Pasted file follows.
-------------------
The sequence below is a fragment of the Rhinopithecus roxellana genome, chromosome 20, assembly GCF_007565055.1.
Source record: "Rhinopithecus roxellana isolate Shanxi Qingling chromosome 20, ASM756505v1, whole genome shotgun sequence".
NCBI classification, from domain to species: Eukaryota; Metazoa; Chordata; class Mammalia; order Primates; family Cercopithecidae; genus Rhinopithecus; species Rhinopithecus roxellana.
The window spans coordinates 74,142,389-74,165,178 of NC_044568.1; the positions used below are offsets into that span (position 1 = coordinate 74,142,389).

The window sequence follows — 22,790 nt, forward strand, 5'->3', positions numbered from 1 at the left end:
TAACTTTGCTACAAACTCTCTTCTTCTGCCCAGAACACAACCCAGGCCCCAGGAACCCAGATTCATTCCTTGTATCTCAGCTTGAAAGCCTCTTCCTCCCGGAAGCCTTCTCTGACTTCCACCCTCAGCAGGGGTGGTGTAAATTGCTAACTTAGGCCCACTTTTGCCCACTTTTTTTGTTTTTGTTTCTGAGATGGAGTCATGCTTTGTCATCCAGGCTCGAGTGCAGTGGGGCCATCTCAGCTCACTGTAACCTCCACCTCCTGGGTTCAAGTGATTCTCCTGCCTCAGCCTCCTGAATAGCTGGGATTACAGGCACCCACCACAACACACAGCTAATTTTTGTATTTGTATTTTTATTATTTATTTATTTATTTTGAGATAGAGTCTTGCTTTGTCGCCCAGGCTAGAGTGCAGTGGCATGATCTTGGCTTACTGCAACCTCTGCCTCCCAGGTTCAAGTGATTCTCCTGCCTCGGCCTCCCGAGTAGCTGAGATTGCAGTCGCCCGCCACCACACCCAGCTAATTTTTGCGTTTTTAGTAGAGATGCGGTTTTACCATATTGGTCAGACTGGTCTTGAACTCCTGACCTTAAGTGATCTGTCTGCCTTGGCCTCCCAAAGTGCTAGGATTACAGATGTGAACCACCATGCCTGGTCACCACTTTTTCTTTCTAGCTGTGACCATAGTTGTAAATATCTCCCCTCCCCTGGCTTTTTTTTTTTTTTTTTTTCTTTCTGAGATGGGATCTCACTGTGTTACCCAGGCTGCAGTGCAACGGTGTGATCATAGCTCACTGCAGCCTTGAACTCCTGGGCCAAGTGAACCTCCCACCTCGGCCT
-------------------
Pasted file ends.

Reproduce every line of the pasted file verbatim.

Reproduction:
The sequence below is a fragment of the Rhinopithecus roxellana genome, chromosome 20, assembly GCF_007565055.1.
Source record: "Rhinopithecus roxellana isolate Shanxi Qingling chromosome 20, ASM756505v1, whole genome shotgun sequence".
NCBI classification, from domain to species: Eukaryota; Metazoa; Chordata; class Mammalia; order Primates; family Cercopithecidae; genus Rhinopithecus; species Rhinopithecus roxellana.
The window spans coordinates 74,142,389-74,165,178 of NC_044568.1; the positions used below are offsets into that span (position 1 = coordinate 74,142,389).

The window sequence follows — 22,790 nt, forward strand, 5'->3', positions numbered from 1 at the left end:
TAACTTTGCTACAAACTCTCTTCTTCTGCCCAGAACACAACCCAGGCCCCAGGAACCCAGATTCATTCCTTGTATCTCAGCTTGAAAGCCTCTTCCTCCCGGAAGCCTTCTCTGACTTCCACCCTCAGCAGGGGTGGTGTAAATTGCTAACTTAGGCCCACTTTTGCCCACTTTTTTTGTTTTTGTTTCTGAGATGGAGTCATGCTTTGTCATCCAGGCTCGAGTGCAGTGGGGCCATCTCAGCTCACTGTAACCTCCACCTCCTGGGTTCAAGTGATTCTCCTGCCTCAGCCTCCTGAATAGCTGGGATTACAGGCACCCACCACAACACACAGCTAATTTTTGTATTTGTATTTTTATTATTTATTTATTTATTTTGAGATAGAGTCTTGCTTTGTCGCCCAGGCTAGAGTGCAGTGGCATGATCTTGGCTTACTGCAACCTCTGCCTCCCAGGTTCAAGTGATTCTCCTGCCTCGGCCTCCCGAGTAGCTGAGATTGCAGTCGCCCGCCACCACACCCAGCTAATTTTTGCGTTTTTAGTAGAGATGCGGTTTTACCATATTGGTCAGACTGGTCTTGAACTCCTGACCTTAAGTGATCTGTCTGCCTTGGCCTCCCAAAGTGCTAGGATTACAGATGTGAACCACCATGCCTGGTCACCACTTTTTCTTTCTAGCTGTGACCATAGTTGTAAATATCTCCCCTCCCCTGGCTTTTTTTTTTTTTTTTTTTCTTTCTGAGATGGGATCTCACTGTGTTACCCAGGCTGCAGTGCAACGGTGTGATCATAGCTCACTGCAGCCTTGAACTCCTGGGCCAAGTGAACCTCCCACCTCGGCCT